main theorems for those two cases extend to our general notion.

Joint work with G. Boxall.

Zaniar Ghadernezhad (Wednesday 5.30-6.00) (slides)

Topological simplicity of automorphism group of some generic ab-initio structures

In the early 90's, Lascar proved that in a countable almost strongly minimal structure, the bounded automorphisms form a normal subgroup of the group of strong automorphisms and their quotient group is simple. The topological structure of the automorphism group of a countable structure is also known. There are new results by Macpherson and Tent, proving the topological simplicity of the automorphism groups of certain generalized n-gons. In the generic ab-initio case, looking at the group-structure of the automorphism group first leads us to investigate the bounded automorphisms. By giving an answer to the existence of non-trivial bounded automorphisms in the some cases of uncollapsed generic ab-initio structures and following the same method by Macpherson and Tent, we will prove the topological simplicity of the uncollapsed generic ab-initio structure.

Gabriel Giabicani (Thursday 3:45-4:30)

The Cavalieri-Weil ring of a difference field

In the theory of existentially closed difference fields ACFA, a definable set of finite dimension should be considered, for reasons I will detail, as an "object of finite nature" even if it has actually infinitely many points. A natural question is to determine when two such sets have "the same number of points".

I will describe the construction of the Cavalieri ring of a given theory T. This assigns, to a definable set X of finite nature, a "motivic cardinality" that plays the role of cardinality for finite sets.

I will then explain why, for a given valued difference field K with residue field k, the Cavalieri rings of K and k are equal. This will lead to a notion of "rational equivalence" for definable sets in ACFA.

Lorna Gregory (Thursday 3.00-3.45)

Decidability of the theory of modules of a valuation domain via the Ziegler Spectrum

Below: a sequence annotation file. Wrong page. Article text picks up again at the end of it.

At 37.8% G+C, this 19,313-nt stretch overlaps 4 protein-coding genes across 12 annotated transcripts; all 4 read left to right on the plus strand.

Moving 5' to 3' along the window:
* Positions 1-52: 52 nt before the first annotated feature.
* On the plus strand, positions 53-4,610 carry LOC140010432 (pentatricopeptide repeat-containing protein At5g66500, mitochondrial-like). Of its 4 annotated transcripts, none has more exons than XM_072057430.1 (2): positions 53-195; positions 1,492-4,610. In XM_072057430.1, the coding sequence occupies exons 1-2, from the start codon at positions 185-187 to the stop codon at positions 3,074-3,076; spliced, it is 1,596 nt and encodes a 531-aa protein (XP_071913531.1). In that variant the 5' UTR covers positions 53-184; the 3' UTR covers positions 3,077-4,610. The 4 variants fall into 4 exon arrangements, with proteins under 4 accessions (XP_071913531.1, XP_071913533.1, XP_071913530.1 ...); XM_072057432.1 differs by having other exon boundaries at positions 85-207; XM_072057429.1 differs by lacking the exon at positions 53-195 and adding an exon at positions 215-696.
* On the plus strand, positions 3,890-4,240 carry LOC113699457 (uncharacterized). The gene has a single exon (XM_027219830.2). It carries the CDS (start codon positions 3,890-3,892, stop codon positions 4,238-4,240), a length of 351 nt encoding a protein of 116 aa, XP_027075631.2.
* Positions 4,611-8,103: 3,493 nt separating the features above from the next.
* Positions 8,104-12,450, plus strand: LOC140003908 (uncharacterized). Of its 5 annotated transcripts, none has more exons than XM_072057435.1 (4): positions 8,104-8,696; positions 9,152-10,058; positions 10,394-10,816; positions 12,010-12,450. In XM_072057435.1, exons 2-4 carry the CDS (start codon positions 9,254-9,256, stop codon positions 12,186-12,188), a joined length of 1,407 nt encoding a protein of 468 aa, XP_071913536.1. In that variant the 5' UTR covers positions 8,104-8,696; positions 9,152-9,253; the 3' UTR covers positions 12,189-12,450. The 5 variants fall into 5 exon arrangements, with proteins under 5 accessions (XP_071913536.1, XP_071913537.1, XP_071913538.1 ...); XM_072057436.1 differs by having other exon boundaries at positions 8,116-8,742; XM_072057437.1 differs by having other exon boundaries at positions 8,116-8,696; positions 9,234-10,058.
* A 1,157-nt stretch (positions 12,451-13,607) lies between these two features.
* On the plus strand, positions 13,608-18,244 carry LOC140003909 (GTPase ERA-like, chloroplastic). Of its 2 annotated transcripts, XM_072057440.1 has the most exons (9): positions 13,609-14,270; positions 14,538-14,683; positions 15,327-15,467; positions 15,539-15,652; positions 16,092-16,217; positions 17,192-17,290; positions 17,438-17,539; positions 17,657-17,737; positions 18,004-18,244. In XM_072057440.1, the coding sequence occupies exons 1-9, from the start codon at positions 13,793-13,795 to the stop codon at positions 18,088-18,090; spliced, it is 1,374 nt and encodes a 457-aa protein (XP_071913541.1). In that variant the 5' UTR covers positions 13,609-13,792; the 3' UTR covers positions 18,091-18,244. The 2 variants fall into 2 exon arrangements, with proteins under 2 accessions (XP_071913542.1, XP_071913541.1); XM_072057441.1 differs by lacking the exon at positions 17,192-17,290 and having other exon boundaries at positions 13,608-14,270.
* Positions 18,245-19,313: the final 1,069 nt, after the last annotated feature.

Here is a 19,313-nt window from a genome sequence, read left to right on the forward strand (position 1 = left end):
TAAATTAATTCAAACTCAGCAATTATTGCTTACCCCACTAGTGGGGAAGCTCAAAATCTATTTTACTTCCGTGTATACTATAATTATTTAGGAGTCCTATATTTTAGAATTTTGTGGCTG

The Ziegler spectrum Zg_{R} of a ring R is a topological space attached to the category of R-modules which encodes large amounts of information about the theory of modules T_{R}. In this talk I will describe how to use the Ziegler spectrum as a tool to prove decidability results for the theory of modules T_{R}. Specifically applying this method to valuation domains, we will indicate how to prove the following theorem: Let V be an effectively given valuation domain. The following are equivalent: 1) The theory of V-modules, T_{V}, is decidable. 2) There exists an algorithm which, given a, b ∈ V, answers whether a ∈ rad(bV).

This theorem was conjectured for valuation domains with dense value group by Puninski, Puninskaya and Toffolori in "Decidability of the theory of modules over commutative valuation domains" (2007).

Simon Iosti (Friday 10.30-11.00)

The Tannakian formalism from the model-theoretic point of view

The aim of this lecture is to present (and comment) a version of the following theorem : "Any algebraic group defined over a field K can be reconstructed from the category of its finite-dimensional linear representations over K, together with the functor 'forgetting of the representation' with values into the category of finite dimensional K-vector spaces."
I will present a quite general approach, developed by Yves André, consisting in replacing K by a (generalized) differential ring, and permitting to prove this theorem in particular for differential fields. A model-theoretic proof due to Moshe Kamensky, based on a result of elimination of imaginaries and on the model-theoretic notion of internality (and its links with the binding groups and groupoids, abstract version of Galois groups and groupoids), will be presented.

This theorem permits in particular to study some interdefinability questions between a field (a ring?) and definable groups in this field.

Noa Lavi (Thursday 10.00-10.30) (slides)

Some positivstellensatze in real closed valued fields